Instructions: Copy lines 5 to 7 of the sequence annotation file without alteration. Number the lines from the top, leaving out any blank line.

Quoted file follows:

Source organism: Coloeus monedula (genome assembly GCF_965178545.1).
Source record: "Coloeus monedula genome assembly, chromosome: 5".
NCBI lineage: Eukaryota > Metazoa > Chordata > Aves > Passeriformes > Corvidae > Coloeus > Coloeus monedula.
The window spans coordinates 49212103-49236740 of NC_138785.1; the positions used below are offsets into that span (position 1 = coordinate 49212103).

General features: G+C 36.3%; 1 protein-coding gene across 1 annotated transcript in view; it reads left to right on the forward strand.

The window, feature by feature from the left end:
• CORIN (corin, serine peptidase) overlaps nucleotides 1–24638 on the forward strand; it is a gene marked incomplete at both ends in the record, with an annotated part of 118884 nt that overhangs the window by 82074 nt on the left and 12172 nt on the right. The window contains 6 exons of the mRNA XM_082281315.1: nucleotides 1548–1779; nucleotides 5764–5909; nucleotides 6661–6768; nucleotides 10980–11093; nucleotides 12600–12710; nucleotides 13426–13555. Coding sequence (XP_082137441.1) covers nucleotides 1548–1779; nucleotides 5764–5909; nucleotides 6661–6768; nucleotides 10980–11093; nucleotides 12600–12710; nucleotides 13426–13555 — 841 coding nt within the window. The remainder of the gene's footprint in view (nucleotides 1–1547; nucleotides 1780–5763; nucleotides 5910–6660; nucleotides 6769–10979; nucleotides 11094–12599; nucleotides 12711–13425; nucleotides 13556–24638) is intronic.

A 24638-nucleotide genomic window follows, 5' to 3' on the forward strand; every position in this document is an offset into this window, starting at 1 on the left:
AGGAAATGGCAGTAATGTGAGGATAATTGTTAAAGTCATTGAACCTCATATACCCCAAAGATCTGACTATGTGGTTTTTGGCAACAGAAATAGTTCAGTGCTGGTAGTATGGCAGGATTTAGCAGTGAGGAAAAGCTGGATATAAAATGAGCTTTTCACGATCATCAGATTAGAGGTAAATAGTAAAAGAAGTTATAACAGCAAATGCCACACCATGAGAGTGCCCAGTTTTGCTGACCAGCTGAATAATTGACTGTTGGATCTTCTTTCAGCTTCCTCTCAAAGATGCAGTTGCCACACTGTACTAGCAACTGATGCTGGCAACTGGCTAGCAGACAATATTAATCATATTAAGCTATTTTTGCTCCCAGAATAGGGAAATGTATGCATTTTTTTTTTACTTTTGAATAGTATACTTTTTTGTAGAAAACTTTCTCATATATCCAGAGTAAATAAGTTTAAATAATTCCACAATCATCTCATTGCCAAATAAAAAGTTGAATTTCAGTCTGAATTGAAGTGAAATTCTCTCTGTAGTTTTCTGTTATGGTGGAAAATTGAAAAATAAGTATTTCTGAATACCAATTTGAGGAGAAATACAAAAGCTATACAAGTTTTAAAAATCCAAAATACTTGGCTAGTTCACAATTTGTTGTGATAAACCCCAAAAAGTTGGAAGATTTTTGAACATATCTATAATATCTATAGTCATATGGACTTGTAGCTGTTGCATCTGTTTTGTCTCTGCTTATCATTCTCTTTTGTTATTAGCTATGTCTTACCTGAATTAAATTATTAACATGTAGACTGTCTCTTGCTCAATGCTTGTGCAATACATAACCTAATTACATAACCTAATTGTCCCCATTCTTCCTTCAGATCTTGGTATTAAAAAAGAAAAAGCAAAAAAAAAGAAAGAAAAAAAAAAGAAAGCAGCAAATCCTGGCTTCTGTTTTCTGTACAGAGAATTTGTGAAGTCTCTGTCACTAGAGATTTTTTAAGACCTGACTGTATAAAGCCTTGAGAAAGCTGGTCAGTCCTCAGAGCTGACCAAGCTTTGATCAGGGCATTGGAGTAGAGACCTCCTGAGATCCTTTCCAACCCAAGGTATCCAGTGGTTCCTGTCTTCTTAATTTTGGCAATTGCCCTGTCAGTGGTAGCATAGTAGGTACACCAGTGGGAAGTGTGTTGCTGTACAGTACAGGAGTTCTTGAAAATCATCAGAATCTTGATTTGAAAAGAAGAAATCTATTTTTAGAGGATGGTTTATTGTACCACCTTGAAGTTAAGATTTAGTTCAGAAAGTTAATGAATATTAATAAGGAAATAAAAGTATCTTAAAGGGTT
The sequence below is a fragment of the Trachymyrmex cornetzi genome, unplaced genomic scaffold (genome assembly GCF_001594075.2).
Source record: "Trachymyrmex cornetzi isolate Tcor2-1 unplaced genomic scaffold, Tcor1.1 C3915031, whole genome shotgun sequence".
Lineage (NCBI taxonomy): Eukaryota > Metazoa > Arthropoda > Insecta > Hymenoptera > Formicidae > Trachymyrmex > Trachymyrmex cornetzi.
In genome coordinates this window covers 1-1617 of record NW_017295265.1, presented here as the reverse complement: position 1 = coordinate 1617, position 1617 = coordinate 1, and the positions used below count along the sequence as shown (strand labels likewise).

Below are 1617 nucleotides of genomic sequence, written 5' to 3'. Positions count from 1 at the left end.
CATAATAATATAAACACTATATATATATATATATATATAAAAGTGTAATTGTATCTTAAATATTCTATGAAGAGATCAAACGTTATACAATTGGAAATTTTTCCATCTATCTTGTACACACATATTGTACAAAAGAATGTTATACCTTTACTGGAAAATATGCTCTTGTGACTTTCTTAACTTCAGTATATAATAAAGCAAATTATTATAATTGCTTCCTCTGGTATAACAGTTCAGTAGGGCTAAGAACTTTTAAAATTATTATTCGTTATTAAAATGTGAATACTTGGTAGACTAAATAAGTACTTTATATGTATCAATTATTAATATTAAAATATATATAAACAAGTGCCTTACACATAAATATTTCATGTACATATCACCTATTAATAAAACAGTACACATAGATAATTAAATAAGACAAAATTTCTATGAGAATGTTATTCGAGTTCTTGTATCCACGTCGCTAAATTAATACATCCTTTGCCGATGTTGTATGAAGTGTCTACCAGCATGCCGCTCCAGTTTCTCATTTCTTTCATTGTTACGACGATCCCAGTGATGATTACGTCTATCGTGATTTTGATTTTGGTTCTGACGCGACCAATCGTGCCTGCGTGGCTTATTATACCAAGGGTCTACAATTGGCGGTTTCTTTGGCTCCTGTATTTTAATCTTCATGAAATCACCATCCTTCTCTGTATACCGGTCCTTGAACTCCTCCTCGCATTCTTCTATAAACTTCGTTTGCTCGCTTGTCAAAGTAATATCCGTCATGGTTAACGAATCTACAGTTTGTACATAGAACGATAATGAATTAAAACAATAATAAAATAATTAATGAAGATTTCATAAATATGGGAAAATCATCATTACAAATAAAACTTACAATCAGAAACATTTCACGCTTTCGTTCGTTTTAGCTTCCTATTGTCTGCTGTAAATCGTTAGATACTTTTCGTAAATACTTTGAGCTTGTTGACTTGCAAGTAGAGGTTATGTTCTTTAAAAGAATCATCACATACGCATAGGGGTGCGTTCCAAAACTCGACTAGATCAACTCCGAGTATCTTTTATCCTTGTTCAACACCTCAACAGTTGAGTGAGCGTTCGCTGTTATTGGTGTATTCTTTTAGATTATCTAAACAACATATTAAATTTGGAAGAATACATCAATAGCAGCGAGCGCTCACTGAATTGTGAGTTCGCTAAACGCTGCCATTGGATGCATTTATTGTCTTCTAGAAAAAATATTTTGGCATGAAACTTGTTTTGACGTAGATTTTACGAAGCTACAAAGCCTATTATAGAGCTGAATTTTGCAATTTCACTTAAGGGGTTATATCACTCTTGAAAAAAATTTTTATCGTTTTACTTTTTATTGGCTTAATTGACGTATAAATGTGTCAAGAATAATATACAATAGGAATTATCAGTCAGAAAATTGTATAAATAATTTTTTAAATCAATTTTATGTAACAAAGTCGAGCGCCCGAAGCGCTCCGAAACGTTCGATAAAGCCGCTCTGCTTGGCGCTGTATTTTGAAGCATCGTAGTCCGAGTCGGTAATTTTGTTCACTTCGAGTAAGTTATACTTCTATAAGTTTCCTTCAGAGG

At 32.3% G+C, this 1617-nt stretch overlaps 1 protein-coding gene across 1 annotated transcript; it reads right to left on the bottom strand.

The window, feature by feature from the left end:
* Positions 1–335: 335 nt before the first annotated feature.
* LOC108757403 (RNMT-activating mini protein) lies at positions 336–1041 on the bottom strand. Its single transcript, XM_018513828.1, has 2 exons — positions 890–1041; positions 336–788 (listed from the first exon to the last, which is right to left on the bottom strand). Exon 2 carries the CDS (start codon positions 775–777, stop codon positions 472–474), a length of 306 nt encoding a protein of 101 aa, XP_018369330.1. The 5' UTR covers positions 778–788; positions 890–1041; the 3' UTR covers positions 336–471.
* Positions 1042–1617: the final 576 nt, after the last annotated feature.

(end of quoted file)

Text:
General features: G+C 36.3%; 1 protein-coding gene across 1 annotated transcript in view; it reads left to right on the forward strand.

The window, feature by feature from the left end:
• CORIN (corin, serine peptidase) overlaps nucleotides 1–24638 on the forward strand; it is a gene marked incomplete at both ends in the record, with an annotated part of 118884 nt that overhangs the window by 82074 nt on the left and 12172 nt on the right. The window contains 6 exons of the mRNA XM_082281315.1: nucleotides 1548–1779; nucleotides 5764–5909; nucleotides 6661–6768; nucleotides 10980–11093; nucleotides 12600–12710; nucleotides 13426–13555. Coding sequence (XP_082137441.1) covers nucleotides 1548–1779; nucleotides 5764–5909; nucleotides 6661–6768; nucleotides 10980–11093; nucleotides 12600–12710; nucleotides 13426–13555 — 841 coding nt within the window. The remainder of the gene's footprint in view (nucleotides 1–1547; nucleotides 1780–5763; nucleotides 5910–6660; nucleotides 6769–10979; nucleotides 11094–12599; nucleotides 12711–13425; nucleotides 13556–24638) is intronic.